(1)Weinberger N.M. & McKenna, T.M. (1988).Sensitivity of single neurons in auditory cortex to contour: toward a neurophysiology of music perception. Music Perception, 5:355-390.

Espinoza,I.E. & Gerstein, G.L. (1988). Cortical auditory neuron interactions during presentation of 3-tone sequences: effective connectivity. Brain Research, 450: 39-50.

(2) Sutter, M.L., & Schreiner, C.E. (1991). Physiology and topography of neurons with multipeaked tuning curves in cat primary auditory cortex. Journal of Neurophysiology, 65: 1207-1226.

(3) Hose, B., Langner, G., & Scheich, H. (1987). Topographic representation of periodicities in the forebrain of the mynah bird: one map for pitch and rhythm? Brain Research, 422: 367-373.

Buchfellner, E., Lepplesack, H-J., Klump, G.M., & Hausler, U. (1989). Gap detection in the starling (Sternus vulgaris): II. Coding of gaps by forebrain neurons. Journal of Comparative Physiology, 164: 539-549.

Ison, J.R., O'Connon, K., Bowen, G.P., & Bocirnea, A. (1991). Temporal resolution of gaps in noise by the rat is lost with functional decorticaiton. Behavioral Neuroscience, 105: 33-40.

(4) Samson, S. & Zatorre, R.J. (1994). Contribution of the right temporal lobe to musical timbre discrimination. Neuropsychologia, 32: 231-240.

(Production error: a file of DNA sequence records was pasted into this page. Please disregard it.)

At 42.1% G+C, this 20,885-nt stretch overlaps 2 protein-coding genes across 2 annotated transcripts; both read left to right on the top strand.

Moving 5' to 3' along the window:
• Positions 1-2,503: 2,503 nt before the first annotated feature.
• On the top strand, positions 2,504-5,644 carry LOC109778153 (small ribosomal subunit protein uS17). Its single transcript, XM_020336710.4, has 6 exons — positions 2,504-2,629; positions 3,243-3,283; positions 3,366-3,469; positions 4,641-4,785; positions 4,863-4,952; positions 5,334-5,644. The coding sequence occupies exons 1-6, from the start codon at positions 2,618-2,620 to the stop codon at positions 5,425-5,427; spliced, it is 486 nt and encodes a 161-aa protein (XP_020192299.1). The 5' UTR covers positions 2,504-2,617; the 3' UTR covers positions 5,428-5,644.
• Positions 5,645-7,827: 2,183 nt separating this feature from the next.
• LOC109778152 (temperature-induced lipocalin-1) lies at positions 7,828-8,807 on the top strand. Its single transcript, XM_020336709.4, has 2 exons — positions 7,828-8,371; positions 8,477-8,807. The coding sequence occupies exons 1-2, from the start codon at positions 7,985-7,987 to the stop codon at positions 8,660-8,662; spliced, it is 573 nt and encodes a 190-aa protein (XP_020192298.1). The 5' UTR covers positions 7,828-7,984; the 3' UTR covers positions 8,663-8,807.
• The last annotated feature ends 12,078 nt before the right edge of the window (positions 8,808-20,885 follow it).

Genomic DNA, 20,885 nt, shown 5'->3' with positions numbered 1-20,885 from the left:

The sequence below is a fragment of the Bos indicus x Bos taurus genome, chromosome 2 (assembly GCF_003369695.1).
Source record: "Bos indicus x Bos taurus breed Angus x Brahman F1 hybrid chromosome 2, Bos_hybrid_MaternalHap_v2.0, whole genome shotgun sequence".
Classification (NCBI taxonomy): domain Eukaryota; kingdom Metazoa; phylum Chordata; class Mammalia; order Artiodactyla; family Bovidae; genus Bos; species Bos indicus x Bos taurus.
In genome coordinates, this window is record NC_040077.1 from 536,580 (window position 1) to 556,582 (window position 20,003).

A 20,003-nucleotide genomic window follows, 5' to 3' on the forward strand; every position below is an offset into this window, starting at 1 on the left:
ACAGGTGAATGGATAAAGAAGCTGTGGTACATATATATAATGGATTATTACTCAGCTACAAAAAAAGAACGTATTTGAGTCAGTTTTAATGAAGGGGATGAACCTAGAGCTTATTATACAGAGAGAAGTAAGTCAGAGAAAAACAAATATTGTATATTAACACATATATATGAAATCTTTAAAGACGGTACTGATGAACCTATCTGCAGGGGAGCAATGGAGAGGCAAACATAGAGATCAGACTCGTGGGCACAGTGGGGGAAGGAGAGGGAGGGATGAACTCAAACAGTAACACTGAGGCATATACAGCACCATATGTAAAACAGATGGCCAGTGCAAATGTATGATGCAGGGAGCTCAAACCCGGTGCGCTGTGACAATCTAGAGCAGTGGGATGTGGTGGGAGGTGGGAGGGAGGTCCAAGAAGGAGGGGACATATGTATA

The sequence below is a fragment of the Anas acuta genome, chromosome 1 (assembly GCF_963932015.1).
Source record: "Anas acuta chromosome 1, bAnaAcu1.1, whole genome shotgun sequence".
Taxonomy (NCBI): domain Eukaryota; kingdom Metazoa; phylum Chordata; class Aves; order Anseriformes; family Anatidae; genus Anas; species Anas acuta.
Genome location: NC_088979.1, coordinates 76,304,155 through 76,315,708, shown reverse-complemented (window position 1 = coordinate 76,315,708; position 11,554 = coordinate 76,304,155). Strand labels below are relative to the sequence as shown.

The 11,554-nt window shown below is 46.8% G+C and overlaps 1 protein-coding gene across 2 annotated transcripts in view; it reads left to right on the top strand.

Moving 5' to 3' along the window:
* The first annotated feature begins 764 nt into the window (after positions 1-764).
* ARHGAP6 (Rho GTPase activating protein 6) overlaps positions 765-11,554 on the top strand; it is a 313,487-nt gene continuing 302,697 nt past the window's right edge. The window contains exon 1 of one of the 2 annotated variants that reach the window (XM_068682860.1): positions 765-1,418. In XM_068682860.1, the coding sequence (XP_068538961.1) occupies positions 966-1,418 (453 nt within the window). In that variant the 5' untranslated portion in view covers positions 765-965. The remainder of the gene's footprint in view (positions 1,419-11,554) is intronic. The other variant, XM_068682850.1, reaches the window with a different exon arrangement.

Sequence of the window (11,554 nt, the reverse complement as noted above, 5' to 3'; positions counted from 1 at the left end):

(5) Peretz, I., (1990). Processing of local and global musical information in unilateral brain-damaged patients. Brain, 113: 1185-1205.

(6) For a general review of brain specializations for music see Peretz, I., & Morais, J. (1993). Specificity for music. In: F. Boller, & J. Grafman, (Eds.) Handbook of Neuropsychology, 8: Amsterdam, Elsevier Science Publishers.

(7) Zatorre, R.J., Evans, A.C. & Meyer, E. (1994). Neural mechanisms underlying melodic perception and memory for pitch. The Journal of Neuroscience, 14: 1908-1919.

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Matters of Opinion
Copyright © 1994 Norman M. Weinberger
and the Regents of the University of California. All Rights Reserved.

Does Music Have Cognitive "Spin-offs"?

In the previous issue of MuSICA Research Notes (Volume 1, Issue 1, Spring 1994), this column addressed the question of whether music is a "cultural add-on" or a "biological imperative". A review of research publications strongly supported a deep biological basis for the universal presence of music. This was bolstered by a more detailed analysis of the surprisingly high level of musical capabilities in infants ("The Musical Infant"). In that issue, an exploration of this biological theme is extended in an article on brain specializations for several of the building blocks of music, such as melody ("Musical Building Blocks in the Brain"). Additionally, we expand the scope of inquiry to the question of the possible effects of music on intellectual abilities in children (see "Music and Cognitive Achievement"). This column is intended to assist thinking about this question by providing a broad historical context and pointing out the distinction between the types of findings needed to distinguish between correlation and causality.